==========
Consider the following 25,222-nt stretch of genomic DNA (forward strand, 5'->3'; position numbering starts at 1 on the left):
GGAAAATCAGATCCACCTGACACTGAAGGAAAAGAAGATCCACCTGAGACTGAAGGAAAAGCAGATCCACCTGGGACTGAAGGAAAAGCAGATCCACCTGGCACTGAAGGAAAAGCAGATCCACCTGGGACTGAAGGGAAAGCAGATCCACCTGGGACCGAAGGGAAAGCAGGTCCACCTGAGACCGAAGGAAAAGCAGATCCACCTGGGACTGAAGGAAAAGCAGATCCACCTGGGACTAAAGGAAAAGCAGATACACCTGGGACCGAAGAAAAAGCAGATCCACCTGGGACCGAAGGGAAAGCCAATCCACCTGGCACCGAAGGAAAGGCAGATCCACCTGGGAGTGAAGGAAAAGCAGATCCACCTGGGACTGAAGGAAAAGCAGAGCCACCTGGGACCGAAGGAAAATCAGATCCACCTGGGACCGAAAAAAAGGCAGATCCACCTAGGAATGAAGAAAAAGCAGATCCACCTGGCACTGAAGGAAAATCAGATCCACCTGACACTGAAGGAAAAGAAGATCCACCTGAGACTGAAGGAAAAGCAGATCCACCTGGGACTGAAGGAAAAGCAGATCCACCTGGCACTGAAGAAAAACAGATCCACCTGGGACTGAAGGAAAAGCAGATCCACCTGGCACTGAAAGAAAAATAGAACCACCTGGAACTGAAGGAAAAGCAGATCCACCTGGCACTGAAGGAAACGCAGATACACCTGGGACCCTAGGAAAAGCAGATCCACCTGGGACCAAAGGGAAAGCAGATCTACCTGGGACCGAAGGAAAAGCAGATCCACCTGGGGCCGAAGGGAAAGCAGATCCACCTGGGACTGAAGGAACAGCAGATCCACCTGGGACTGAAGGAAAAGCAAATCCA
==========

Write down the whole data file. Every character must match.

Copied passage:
Consider the following 25,222-nt stretch of genomic DNA (forward strand, 5'->3'; position numbering starts at 1 on the left):
GGAAAATCAGATCCACCTGACACTGAAGGAAAAGAAGATCCACCTGAGACTGAAGGAAAAGCAGATCCACCTGGGACTGAAGGAAAAGCAGATCCACCTGGCACTGAAGGAAAAGCAGATCCACCTGGGACTGAAGGGAAAGCAGATCCACCTGGGACCGAAGGGAAAGCAGGTCCACCTGAGACCGAAGGAAAAGCAGATCCACCTGGGACTGAAGGAAAAGCAGATCCACCTGGGACTAAAGGAAAAGCAGATACACCTGGGACCGAAGAAAAAGCAGATCCACCTGGGACCGAAGGGAAAGCCAATCCACCTGGCACCGAAGGAAAGGCAGATCCACCTGGGAGTGAAGGAAAAGCAGATCCACCTGGGACTGAAGGAAAAGCAGAGCCACCTGGGACCGAAGGAAAATCAGATCCACCTGGGACCGAAAAAAAGGCAGATCCACCTAGGAATGAAGAAAAAGCAGATCCACCTGGCACTGAAGGAAAATCAGATCCACCTGACACTGAAGGAAAAGAAGATCCACCTGAGACTGAAGGAAAAGCAGATCCACCTGGGACTGAAGGAAAAGCAGATCCACCTGGCACTGAAGAAAAACAGATCCACCTGGGACTGAAGGAAAAGCAGATCCACCTGGCACTGAAAGAAAAATAGAACCACCTGGAACTGAAGGAAAAGCAGATCCACCTGGCACTGAAGGAAACGCAGATACACCTGGGACCCTAGGAAAAGCAGATCCACCTGGGACCAAAGGGAAAGCAGATCTACCTGGGACCGAAGGAAAAGCAGATCCACCTGGGGCCGAAGGGAAAGCAGATCCACCTGGGACTGAAGGAACAGCAGATCCACCTGGGACTGAAGGAAAAGCAAATCCA